Many people are familiar with 0-day (Zero-Day) vulnerabilities. It's one of my favorite interview questions. However, what if the vendor is working on a patch but hasn't released it yet? What's that period of limbo called? That's called a 1-day, and for products that use open-source components, it can be a big problem.
However, it’s a manageable problem. Managing it depends on understanding the development cycle and balancing it with IT maintenance cycles and the way attackers prefer to work.
The Open Source Approach
To a developer, a vulnerability is just a bug. It may be a bug with some urgency attached to it, but it's a bug. The developer fixes the bug, submits the change, and in an open source project, it's there for all to see. Bad actors can look through these proposed changes to find vulnerabilities, and then write exploits that use them. These vulnerabilities give attackers two windows of vulnerability: that gap between the time of discovery and the time the patch drops, and the time between release and the target organization deploying the update.
Some people argue this makes open source software less secure than closed source proprietary software. However, in some product categories, there is no closed source software anymore. After Microsoft finishes moving its Edge browser to the Chromium engine, the only truly closed source web browser left in the world is Internet Explorer.
Your smartphone is another example. Apple iOS isn’t fully open source, but it contains large amounts of open source components. Android contains even more.
Avoiding open source software isn’t a sustainable approach. We have to learn how to manage it.
Patch Tuesday, and What It Has to do with Open Source
I'm old enough to remember Microsoft releasing updates whenever it deemed them ready. Moreover, as the least-senior guy on my team at the time, I was the one who had to deal with deploying them. It was chaos. That was one reason Microsoft decided to release its updates on the second Tuesday of every month. The predictable schedule meant that infrastructure teams could plan deployments. Adobe wisely chose Microsoft's schedule with its updates.
Sometimes Chrome and Firefox updates fall near Microsoft's schedule, but frequently they do not. Their regular update cycle doesn't follow Microsoft's schedule, and they tend to release out-of-band updates more frequently to deal with emergencies. Security professionals like the rapid release cycle, but infrastructure teams don't.
Dealing with 1-day Vulnerabilities
By definition, there's not a lot you can do while you wait for a vendor to release a patch. The best you can do is use an anti-exploit mitigation product, whether it's one built into newer operating systems, part of a next-generation endpoint protection product, or a dedicated anti-exploit product. When an attacker attempts to exploit a vulnerability protected in this way, the application still crashes, but at least the attacker doesn't gain access to the machine.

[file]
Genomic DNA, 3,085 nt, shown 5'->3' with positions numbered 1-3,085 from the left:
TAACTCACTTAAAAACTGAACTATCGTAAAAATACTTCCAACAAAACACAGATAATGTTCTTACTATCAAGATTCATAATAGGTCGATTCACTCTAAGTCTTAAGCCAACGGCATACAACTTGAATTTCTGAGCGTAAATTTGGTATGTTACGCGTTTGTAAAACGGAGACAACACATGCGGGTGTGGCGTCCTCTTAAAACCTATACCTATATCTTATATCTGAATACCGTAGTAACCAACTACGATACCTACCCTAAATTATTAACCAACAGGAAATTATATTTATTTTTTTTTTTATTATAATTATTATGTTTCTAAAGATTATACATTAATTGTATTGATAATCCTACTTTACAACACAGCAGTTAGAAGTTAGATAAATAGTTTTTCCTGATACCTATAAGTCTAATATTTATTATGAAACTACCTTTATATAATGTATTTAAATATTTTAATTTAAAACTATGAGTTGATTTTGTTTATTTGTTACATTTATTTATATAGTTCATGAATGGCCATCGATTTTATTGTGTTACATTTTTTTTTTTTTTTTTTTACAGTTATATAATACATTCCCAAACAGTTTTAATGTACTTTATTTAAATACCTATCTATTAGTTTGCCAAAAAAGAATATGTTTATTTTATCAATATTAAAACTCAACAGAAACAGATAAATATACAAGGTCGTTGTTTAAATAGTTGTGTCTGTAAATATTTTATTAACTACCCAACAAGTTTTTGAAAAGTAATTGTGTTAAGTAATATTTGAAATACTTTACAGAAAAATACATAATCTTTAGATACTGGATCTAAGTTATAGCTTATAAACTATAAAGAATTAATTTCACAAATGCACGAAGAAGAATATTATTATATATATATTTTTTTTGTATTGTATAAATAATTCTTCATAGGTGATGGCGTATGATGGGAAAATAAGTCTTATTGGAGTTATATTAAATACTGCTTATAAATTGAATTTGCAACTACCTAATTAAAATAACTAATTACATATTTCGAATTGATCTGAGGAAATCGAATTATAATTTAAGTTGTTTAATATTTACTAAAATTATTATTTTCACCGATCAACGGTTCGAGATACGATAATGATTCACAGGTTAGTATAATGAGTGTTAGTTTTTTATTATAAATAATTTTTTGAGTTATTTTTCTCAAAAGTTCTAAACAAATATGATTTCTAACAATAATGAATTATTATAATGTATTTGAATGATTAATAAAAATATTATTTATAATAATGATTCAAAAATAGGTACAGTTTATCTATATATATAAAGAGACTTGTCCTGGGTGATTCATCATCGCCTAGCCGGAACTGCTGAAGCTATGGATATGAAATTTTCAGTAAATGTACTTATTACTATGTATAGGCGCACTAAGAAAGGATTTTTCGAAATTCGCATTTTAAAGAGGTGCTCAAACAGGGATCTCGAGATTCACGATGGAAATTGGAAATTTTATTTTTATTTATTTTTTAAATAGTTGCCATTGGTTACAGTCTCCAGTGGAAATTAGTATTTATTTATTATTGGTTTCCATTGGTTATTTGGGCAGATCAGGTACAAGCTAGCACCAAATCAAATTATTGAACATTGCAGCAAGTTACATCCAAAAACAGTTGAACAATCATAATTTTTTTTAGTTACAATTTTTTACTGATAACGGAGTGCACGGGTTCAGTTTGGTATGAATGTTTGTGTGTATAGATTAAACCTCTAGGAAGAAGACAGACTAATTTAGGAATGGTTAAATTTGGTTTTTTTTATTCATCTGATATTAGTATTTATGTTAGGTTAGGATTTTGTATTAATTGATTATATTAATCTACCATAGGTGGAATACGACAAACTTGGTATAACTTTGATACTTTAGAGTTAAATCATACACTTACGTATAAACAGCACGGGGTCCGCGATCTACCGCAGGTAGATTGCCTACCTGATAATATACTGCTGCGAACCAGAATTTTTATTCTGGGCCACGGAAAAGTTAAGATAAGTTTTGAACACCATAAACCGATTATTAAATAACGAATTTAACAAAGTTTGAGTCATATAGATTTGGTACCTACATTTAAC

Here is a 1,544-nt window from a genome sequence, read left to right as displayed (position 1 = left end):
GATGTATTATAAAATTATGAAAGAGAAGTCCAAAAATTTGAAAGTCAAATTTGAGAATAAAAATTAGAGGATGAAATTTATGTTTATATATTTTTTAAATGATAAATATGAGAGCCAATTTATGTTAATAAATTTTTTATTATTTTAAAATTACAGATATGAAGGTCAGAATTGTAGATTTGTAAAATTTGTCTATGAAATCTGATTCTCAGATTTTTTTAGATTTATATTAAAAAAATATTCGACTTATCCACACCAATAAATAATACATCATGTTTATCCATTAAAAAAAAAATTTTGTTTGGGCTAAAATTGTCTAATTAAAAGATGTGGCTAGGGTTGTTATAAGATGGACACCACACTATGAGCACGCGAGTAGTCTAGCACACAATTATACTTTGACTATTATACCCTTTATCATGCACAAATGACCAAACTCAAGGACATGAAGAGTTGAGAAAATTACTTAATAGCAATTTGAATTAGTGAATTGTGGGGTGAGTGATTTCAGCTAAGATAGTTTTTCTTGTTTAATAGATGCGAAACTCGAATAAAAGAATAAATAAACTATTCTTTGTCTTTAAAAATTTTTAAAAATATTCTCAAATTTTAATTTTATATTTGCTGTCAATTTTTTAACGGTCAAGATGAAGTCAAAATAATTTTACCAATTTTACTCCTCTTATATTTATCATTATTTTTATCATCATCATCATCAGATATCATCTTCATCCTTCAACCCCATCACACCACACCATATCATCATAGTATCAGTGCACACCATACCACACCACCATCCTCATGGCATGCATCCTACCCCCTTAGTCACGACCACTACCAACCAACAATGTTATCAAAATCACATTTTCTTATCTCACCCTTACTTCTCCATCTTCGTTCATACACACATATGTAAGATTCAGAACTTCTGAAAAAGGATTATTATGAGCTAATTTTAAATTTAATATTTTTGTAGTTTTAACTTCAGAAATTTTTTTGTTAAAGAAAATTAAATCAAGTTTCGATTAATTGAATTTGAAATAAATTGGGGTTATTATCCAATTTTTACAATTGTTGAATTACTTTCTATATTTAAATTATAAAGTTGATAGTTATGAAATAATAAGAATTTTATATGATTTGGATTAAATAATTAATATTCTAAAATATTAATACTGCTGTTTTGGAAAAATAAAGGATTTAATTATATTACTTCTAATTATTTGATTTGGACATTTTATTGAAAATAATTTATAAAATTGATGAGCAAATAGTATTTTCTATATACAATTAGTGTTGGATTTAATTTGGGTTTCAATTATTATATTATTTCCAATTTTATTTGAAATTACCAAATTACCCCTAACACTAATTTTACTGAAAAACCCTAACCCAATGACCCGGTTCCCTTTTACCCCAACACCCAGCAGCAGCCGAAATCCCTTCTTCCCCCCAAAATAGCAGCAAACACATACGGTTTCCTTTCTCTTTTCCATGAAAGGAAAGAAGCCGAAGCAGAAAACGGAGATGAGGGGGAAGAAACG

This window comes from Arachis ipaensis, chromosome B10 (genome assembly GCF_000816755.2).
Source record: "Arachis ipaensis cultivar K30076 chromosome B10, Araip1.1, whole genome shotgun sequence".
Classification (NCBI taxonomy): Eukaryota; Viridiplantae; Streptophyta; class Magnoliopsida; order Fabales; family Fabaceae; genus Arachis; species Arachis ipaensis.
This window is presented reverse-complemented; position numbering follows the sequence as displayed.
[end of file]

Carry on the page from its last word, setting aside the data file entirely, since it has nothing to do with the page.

However, the application crash window provides the user with a warning. If you see attackers attempting to exploit your devices, that can be a signal to you that you need to get the patch down as quickly as you can. However, at least you’re dealing with a denial of service at that point, and not an incident.
In my experience, most companies shoehorn open source updates into the Microsoft cycle. If a Chrome or Firefox update drops the same week as Microsoft's updates, they go out that week. If it drops after, they go out with the next round of Microsoft updates. It's not ideal, but it's a way for overburdened infrastructure teams to deal with the workload.
Also, let’s be honest with ourselves. Attackers aren’t going to burn 0-days if they find a network that still has old unpatched vulnerabilities in it. Moreover, they aren’t going to favor 1-days in that situation either. There’s no reason to use unproven exploits for 1-day vulnerabilities if they find lots of unpatched older vulnerabilities with time-tested, reliable exploits available.
If an update drops for something nasty, use the same procedure you'd use for an out-of-band update from Microsoft or Adobe. A risk-based approach to vulnerability management pays off here. If active exploitation of the vulnerability exists in the wild, deploy the update. If it isn't, it can wait until next month's maintenance window. That allows security professionals to avoid comparisons to "The Boy Who Cried Wolf."
The key is remembering that the goal is an acceptable risk level, not invincibility. Invincibility isn’t sustainable, but keeping risk at an acceptable level is.
At deepwatch, we've found that a risk-based approach, combined with other mitigations integrated into our Analytics solutions, makes the burden of creating an effective security program much more manageable. That doesn’t mean it’s easy.
If you fix some manageable quantity of vulnerabilities every month and do that every month for a year or two, the result is a highly-functional program. It won’t be perfect, but no one transforms a vulnerability management program from nonfunctional to perfection in a month. Vulnerability management has dozens of moving parts that take years to master.
Typically a good security analyst can find the biggest problem in a vulnerability scan in a few minutes. Unless all the findings in a scan are minor and debatable, the biggest problem in any given network probably isn’t a 0-day or 1-day.